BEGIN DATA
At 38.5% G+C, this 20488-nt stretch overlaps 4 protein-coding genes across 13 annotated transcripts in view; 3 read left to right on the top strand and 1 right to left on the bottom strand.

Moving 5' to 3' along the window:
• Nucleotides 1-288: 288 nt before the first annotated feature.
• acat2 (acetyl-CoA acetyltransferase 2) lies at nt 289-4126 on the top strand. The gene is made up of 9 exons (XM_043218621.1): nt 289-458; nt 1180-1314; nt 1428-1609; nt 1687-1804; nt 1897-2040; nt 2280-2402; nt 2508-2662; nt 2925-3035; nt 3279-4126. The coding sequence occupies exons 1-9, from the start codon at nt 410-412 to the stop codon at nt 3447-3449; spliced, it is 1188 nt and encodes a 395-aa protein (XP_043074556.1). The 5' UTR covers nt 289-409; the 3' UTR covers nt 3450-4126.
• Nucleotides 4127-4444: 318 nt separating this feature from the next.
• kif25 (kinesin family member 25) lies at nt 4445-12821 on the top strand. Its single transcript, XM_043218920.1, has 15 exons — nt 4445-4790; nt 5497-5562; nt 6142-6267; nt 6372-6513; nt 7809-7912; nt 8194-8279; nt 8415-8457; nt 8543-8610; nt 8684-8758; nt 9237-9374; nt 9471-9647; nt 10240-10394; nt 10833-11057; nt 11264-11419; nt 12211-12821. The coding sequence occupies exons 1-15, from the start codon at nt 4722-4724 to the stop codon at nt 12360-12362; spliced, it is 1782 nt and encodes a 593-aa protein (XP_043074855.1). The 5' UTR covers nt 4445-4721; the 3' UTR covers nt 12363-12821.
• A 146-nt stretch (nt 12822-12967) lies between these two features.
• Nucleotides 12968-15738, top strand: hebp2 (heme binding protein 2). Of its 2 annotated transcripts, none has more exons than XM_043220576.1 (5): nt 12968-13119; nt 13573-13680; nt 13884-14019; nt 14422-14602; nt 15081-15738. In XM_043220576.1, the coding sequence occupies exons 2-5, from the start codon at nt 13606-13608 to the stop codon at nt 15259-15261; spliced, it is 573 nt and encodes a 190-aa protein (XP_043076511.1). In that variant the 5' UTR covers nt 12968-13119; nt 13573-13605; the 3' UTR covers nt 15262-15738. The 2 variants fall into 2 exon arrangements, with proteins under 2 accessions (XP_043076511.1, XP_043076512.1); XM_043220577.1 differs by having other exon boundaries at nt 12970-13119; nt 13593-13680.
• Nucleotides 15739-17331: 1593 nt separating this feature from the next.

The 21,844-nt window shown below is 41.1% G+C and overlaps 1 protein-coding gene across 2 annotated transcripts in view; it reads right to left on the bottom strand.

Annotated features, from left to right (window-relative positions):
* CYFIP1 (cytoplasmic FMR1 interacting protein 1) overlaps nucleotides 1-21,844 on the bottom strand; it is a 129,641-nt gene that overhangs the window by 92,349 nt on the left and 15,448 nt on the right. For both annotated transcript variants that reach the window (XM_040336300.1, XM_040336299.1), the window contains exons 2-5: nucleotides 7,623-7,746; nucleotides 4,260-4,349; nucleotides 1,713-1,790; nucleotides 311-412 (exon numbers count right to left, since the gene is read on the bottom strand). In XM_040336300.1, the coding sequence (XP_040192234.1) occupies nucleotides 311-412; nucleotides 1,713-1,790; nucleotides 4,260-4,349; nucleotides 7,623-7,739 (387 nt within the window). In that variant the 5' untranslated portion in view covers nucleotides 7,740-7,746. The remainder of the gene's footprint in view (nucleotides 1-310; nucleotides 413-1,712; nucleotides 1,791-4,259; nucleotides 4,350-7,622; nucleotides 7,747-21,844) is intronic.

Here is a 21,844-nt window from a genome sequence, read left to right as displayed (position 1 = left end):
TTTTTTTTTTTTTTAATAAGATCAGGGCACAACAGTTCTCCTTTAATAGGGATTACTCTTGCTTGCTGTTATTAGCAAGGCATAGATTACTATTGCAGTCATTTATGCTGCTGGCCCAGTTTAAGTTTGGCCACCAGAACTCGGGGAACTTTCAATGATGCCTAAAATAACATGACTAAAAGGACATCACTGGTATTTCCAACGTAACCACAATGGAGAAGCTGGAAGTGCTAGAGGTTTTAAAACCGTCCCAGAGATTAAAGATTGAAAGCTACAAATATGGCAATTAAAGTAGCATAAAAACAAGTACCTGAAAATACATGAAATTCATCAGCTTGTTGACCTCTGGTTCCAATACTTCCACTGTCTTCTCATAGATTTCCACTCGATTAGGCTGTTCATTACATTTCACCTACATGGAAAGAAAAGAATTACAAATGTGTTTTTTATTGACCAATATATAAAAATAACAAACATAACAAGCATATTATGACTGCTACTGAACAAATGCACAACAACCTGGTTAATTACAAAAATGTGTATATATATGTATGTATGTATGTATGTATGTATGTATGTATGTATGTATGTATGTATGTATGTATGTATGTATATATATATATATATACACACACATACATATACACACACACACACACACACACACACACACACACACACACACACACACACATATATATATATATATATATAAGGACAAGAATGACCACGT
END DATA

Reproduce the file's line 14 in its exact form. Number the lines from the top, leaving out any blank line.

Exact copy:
TTTTTTTTTTTTTTAATAAGATCAGGGCACAACAGTTCTCCTTTAATAGGGATTACTCTTGCTTGCTGTTATTAGCAAGGCATAGATTACTATTGCAGTCATTTATGCTGCTGGCCCAGTTTAAGTTTGGCCACCAGAACTCGGGGAACTTTCAATGATGCCTAAAATAACATGACTAAAAGGACATCACTGGTATTTCCAACGTAACCACAATGGAGAAGCTGGAAGTGCTAGAGGTTTTAAAACCGTCCCAGAGATTAAAGATTGAAAGCTACAAATATGGCAATTAAAGTAGCATAAAAACAAGTACCTGAAAATACATGAAATTCATCAGCTTGTTGACCTCTGGTTCCAATACTTCCACTGTCTTCTCATAGATTTCCACTCGATTAGGCTGTTCATTACATTTCACCTACATGGAAAGAAAAGAATTACAAATGTGTTTTTTATTGACCAATATATAAAAATAACAAACATAACAAGCATATTATGACTGCTACTGAACAAATGCACAACAACCTGGTTAATTACAAAAATGTGTATATATATGTATGTATGTATGTATGTATGTATGTATGTATGTATGTATGTATGTATGTATGTATGTATGTATATATATATATATATACACACACATACATATACACACACACACACACACACACACACACACACACACACACACACACACACATATATATATATATATATATAAGGACAAGAATGACCACGT